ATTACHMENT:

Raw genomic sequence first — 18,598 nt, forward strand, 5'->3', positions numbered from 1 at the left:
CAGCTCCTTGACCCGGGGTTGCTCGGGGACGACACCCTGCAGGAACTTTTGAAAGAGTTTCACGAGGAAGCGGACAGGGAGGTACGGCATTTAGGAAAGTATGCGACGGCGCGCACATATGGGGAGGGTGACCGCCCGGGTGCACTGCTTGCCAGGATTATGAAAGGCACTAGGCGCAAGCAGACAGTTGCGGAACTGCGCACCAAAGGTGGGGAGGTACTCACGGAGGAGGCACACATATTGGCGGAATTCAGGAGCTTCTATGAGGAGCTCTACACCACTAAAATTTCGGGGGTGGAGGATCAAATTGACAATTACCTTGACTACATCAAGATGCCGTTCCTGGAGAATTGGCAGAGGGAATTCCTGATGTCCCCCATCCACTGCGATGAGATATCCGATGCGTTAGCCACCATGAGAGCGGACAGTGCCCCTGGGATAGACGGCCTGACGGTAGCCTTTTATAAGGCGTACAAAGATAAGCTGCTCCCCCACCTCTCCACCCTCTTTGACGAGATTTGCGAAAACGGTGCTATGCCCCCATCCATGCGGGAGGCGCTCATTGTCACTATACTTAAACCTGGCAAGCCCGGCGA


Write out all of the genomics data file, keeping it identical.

Raw genomic sequence first — 18,598 nt, forward strand, 5'->3', positions numbered from 1 at the left:
CAGCTCCTTGACCCGGGGTTGCTCGGGGACGACACCCTGCAGGAACTTTTGAAAGAGTTTCACGAGGAAGCGGACAGGGAGGTACGGCATTTAGGAAAGTATGCGACGGCGCGCACATATGGGGAGGGTGACCGCCCGGGTGCACTGCTTGCCAGGATTATGAAAGGCACTAGGCGCAAGCAGACAGTTGCGGAACTGCGCACCAAAGGTGGGGAGGTACTCACGGAGGAGGCACACATATTGGCGGAATTCAGGAGCTTCTATGAGGAGCTCTACACCACTAAAATTTCGGGGGTGGAGGATCAAATTGACAATTACCTTGACTACATCAAGATGCCGTTCCTGGAGAATTGGCAGAGGGAATTCCTGATGTCCCCCATCCACTGCGATGAGATATCCGATGCGTTAGCCACCATGAGAGCGGACAGTGCCCCTGGGATAGACGGCCTGACGGTAGCCTTTTATAAGGCGTACAAAGATAAGCTGCTCCCCCACCTCTCCACCCTCTTTGACGAGATTTGCGAAAACGGTGCTATGCCCCCATCCATGCGGGAGGCGCTCATTGTCACTATACTTAAACCTGGCAAGCCCGGCGA